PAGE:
Although Security Council Resolution 2334, endorsed by the majority of MPs, clearly highlights the illegality of Israels actions under international law, the precise question of how Israel should therefore be held to account was barely debated. While several MPs stated that the UK needed to do more than make representations to Israel the most that was proposed (and that by only two MPs) was that the government should not collude with illegality through any financial dealings with settlements or through the import of settlement goods to the UK and that it should prohibit dealings with charities involved in illegal settlement projects.

Equally squeamish were MPs few references to Israel as an apartheid state. Of the four MPs who used the word, two referred to petty apartheid, and the boldest described a form of or a creeping culture of apartheid.

There were ten references to the Balfour Declaration, the one hundredth anniversary of which falls this year. This declaration supported national rights for the Jews who in 1917 constituted 10 per cent of the population of Palestine while denying them to the Arabs who constituted 90 per cent. Of the ten MPs, some were laudatory, some described the responsibility it continued to place on Britain, and two referred in particular to the failure to implement the second half of the declaration which states that nothing should be done to prejudice the civil and religious rights of existing non-Jewish communities in Palestine. Only one referred, in this context, to the rights of Palestinian refugees. Not one MP, however, challenged the colonial premises of the Declaration itself, nor Britains culpability in unleashing colonisation-by-proxy in Palestine.

It is important to point out that referring to these lacunae in the debate does not mean criticising individual MPs. Many interventions were powerfully argued and impressively well informed, made by people who had visited the region and studied it closely. Several MPs demonstrated their detailed knowledge of the effects of military occupation and settler violence on the lives of individual Palestinians and their communities. The question is rather, given these MPs level of knowledge, strong sense of justice and solidarity for the oppressed, given the wide range of strong opinions they must represent, why did the debate so rarely move beyond the narrow parameters and assumptions of the motion itself?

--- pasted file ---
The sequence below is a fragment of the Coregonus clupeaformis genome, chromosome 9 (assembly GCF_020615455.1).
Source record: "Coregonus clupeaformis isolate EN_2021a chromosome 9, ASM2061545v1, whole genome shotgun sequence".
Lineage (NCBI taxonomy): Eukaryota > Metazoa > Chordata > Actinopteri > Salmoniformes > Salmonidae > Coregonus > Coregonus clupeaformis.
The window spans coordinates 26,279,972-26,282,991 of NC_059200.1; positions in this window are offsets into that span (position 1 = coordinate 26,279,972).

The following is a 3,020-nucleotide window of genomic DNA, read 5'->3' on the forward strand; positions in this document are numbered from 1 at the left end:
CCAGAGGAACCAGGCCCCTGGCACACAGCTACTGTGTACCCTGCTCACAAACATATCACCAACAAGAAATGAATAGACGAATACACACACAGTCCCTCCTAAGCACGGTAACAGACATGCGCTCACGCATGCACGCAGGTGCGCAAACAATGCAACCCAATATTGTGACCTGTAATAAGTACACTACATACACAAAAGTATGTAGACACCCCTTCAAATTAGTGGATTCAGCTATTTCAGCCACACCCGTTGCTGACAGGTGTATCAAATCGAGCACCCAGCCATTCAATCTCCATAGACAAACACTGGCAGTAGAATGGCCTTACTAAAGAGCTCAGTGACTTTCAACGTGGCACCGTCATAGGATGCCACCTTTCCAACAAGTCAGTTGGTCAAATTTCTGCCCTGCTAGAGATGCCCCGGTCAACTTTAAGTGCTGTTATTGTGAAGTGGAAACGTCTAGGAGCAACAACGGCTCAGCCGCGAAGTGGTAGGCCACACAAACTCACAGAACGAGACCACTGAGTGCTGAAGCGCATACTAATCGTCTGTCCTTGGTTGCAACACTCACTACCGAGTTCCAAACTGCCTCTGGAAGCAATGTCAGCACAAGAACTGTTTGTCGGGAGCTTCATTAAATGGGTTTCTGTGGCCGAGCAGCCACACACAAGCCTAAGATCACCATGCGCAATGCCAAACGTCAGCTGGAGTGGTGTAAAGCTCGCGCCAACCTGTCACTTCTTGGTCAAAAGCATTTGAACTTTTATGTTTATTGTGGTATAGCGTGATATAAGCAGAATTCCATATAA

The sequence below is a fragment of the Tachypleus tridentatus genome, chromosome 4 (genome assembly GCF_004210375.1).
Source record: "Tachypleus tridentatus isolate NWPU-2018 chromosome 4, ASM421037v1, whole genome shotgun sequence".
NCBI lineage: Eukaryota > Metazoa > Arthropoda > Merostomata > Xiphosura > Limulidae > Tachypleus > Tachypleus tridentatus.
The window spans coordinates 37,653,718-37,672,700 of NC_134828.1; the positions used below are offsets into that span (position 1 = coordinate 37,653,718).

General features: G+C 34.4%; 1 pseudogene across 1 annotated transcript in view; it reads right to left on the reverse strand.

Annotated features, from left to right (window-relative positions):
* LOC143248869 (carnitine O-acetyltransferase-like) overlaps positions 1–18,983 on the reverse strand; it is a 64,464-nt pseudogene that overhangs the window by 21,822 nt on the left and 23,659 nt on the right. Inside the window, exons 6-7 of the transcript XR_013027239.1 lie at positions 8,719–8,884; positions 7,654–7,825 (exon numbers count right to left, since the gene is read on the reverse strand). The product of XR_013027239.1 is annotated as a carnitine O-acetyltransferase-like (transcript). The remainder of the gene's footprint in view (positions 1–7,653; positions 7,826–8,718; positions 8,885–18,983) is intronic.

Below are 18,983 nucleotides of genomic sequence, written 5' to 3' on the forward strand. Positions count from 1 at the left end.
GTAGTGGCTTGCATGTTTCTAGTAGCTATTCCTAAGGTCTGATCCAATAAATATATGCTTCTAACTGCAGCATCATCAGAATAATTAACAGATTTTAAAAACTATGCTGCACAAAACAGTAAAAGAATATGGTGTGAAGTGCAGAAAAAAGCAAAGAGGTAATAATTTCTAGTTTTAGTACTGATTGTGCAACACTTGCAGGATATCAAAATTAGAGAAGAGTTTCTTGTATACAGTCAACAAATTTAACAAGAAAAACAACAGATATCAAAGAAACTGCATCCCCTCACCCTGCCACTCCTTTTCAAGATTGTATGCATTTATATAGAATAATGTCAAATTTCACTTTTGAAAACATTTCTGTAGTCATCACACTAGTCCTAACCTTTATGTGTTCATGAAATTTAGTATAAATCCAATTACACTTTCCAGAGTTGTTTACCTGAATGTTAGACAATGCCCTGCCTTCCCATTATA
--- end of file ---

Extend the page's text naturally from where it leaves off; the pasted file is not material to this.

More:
Here the role of self-censorship needs to be raised. Participants, knowingly or unknowingly, participated in what Ilan Papp calls the hegemonic discourse on Palestine commonly employed by the powers that be.(Narrating Gaza in Gaza as Metaphor edited by Helga Tawil-Souri and Dina Matar) Language use clearly influences both thought and action which is why politicians and governments alike are so keen to shape it. Papp highlights the difference between using words like occupation versus colonisation or peace process versus decolonisation or Israeli democracy versus Israeli Apartheid. Changes in language use, he argues, create the freedom to narrate Israel/Palestine in less constrained and more emancipatory ways, thus redefining the space of thought.

What might lead our representatives to be so cautious in their language? First, the UK governments complicity with Israel has been repeatedly demonstrated in all its bilateral dealings, its failure to condemn Israeli atrocities, and its reluctance to hold Israel to account for its breaches of international law. UN resolution 2334, drafted with British help, at last offered an opportunity for MPs to assert themselves forcefully in opposition to the Prime Ministers shameful retreat from the momentum of international opinion. The status of this resolution has thus assumed a particular significance; the need to protect it may have organised MPs to stick closely to its premises. In this they were successful since the motion was passed without a vote.